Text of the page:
20. 20. Fig. 3.3 LCMS chromatogram profile on kaempferol as reference standard (1.0µg/ml) to provide the best resolution comparison with tissues plasma protein sample pretreated JEC; 150mg/kg/day and 0mg/kg/day; control sample. Conclusions These useful informations, thus clearly implying that there is abundance of bioactive JEC plant derived compounds known as secondary metabolite bioflavonoids or (origin from parent compound); such as quercetin, quercitrin and astragalin as such which having pharmacological properties, such as antioxidant agents that being able to adhere and retain in protein sample tissues even in lower dosages of JEC treatment. This clearly shows the use of this plant as herbal remedies to evoke the understanding on pharmacology and pharmacokinetic of therapeutic dosages of drug intake in dietary consumptions which is dose dependent versus time of drug exposure. Despite all the challenges in producing informative data, these minimal findings provides good insight and useful information in optimizing the characterization of bioflavonoids, phenolic acid which is JEC absorbed compounds in plasma tissues via modern, high resolution and reproducibility analysis using NMR techniques in providing productive data bank of biosynthesis flavonoids compounds.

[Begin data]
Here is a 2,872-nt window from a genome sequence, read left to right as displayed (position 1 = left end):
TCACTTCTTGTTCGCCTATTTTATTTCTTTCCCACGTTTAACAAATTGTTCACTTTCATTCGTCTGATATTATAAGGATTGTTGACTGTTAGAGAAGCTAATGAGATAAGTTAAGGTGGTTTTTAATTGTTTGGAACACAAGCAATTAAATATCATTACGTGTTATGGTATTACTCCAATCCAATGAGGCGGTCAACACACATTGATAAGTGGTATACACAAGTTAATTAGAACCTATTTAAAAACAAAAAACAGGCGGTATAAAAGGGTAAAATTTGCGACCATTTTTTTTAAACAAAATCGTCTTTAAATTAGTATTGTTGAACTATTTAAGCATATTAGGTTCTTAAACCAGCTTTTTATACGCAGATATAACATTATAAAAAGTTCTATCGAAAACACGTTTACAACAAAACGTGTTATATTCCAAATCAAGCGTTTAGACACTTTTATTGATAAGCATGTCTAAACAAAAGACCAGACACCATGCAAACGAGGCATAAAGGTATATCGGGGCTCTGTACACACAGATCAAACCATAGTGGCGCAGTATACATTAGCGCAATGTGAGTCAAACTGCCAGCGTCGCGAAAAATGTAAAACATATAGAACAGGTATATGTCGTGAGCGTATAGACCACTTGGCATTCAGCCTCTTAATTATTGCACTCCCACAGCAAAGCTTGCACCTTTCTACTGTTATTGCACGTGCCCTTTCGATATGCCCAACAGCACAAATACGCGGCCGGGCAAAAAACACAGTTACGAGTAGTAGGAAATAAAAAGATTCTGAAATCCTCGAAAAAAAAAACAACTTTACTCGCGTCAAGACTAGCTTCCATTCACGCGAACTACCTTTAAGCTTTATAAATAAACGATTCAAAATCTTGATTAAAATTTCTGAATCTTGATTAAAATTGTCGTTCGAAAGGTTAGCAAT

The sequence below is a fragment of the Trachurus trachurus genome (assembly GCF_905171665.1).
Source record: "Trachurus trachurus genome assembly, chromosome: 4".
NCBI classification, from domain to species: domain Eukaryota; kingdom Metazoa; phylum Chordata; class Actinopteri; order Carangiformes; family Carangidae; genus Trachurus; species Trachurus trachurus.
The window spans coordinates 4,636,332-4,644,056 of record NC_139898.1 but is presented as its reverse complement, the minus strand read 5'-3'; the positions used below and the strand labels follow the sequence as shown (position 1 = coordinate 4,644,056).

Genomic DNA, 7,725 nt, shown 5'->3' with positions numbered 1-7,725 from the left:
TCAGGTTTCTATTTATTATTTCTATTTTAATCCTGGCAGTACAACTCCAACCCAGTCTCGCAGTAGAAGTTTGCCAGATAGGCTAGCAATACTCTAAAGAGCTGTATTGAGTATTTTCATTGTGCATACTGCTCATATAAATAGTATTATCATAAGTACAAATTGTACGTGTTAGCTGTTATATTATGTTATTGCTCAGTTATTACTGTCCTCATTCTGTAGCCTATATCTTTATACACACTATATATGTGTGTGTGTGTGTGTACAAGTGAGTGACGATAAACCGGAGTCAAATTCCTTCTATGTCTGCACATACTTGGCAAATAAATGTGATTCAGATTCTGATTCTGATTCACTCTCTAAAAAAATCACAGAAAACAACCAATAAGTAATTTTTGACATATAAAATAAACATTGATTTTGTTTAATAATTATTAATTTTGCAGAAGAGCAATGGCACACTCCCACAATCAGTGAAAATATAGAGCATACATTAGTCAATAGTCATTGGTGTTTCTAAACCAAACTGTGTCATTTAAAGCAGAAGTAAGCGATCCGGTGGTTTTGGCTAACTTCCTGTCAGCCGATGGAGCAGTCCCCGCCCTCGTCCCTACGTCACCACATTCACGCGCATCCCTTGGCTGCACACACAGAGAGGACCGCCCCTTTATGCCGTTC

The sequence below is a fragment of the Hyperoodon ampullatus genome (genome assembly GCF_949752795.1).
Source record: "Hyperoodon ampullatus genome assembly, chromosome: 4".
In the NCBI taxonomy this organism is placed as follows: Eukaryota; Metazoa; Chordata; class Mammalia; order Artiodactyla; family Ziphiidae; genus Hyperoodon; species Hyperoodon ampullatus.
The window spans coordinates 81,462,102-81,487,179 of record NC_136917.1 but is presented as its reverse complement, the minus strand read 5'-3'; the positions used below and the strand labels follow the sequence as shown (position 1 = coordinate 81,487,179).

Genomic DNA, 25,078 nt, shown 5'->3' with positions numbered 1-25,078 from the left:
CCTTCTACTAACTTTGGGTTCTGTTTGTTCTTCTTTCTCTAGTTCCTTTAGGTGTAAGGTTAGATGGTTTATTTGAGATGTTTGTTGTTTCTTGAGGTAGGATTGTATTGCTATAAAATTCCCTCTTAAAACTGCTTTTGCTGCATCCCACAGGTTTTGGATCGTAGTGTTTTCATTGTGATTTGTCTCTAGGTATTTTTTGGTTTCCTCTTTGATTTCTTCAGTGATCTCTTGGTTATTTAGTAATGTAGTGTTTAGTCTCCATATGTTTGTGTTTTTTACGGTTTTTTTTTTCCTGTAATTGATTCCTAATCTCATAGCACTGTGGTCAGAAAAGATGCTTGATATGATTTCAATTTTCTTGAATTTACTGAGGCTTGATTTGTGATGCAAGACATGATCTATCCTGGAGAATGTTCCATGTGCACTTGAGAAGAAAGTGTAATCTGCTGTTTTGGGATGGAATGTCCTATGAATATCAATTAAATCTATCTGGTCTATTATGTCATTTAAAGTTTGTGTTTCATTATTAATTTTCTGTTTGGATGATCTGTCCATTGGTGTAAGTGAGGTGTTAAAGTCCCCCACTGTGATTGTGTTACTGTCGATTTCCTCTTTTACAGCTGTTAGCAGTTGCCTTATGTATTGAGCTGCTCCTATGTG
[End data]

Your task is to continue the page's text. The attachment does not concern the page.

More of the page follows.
21. 21. Acknowledgements The author are thankful to Biochemistry department’s staffs, lecturers, Food Science and Technology’s Department staff, Food and Chemistry’s Department staff and Animal House’s staff in Faculty of Science and Technology, National University of Malaysia, UKM, Bangi, Selangor, Malaysia. These perpetual research has been funded by FRGS grants in aiding the instrumentation research analysis and chemicals. References; [1] Allen Y. C and Yi C.C. 2013. A review of the dietary flavonoid, kaempferol on human health and cancer chemoprevention. J. Food Chemistry.138. 2099-2107. [2] A. Hasler, O. Stichler. 1990. Analysis of quercetin and kaempferol in Gingko extract and tablets (Gingko Bilboba) by HPLC. J. Chromatogr. 508. 236-240. [3] Baldwin, M.A., Carter, D.M., Darwish, F. A, and Phillipsonm, J.S., (1981), Biomed. Mass Spectrum, B., 362. [4] Darwish FA, Evans JF, Phillipson J.D. (1979), Cytotoxic bruceolides from Brucea javanica. J Pharm Pharmacol (suppl) 31:10. [5] Casteele, K. V., Geiger, H., and Sumere, C.F., 1981. Chromatography. Separation of Flavonoids by reverse-phase high performance liquid chromatography. Elsevier. Amsterdam. [6] Curtis. J.O, John P., Vanden H., Gary H. P., and Jeffrey M. P. 2011. Xenobiotic Metabolism, Disposition, and Regulation by Receptors: From Biochemical Phenomenon to Predictors of Major Toxicities., Toxicological Sciences 120(S1), S49–S75. [7] Cotton, C.M., 1996. Ethnobotany: Principle and Application. John Wiley and Sons, New York. [8] D. Strack, V. Wray, 1989. Anthocyanins in Methods, Plant Biochem. 325-326. [9] E. Middleton, Jr. and C. Kandaswami,1994.The Flavonoids, Advances in Research since 1986’ (J.B. Harborne, ed.) p. 619. Chapman and Hall, London. [10] Earnsworth, N.R., Berderka, J.P. and Moses, M. 1974. Screening of Medicinal Plants. Journal of Pharmaceutical Science 63: 457-459. [11] F.M. Wang, T.W. Yao, S. Zeng, 2003. Determination of quercetin and kaempferol in human urine after orally administrated tablet of ginkgo biloba extract by HPLC. J. Pharma. Biomed. Anal. 33. 317-321. [12] Harbone,J. M. and Baxter, H. 1993. Phytochemical Dictionary: A handbook of bioactive compounds from plants. Taylor and Francis Ltd. London. Washington DC, USA. 755pp. [13] Ian R. Phillips and Elizabeth A. Shepard., 2006. Methods in Molecular bio Volume320, CYP450 Protocols Second Edition. Humana express.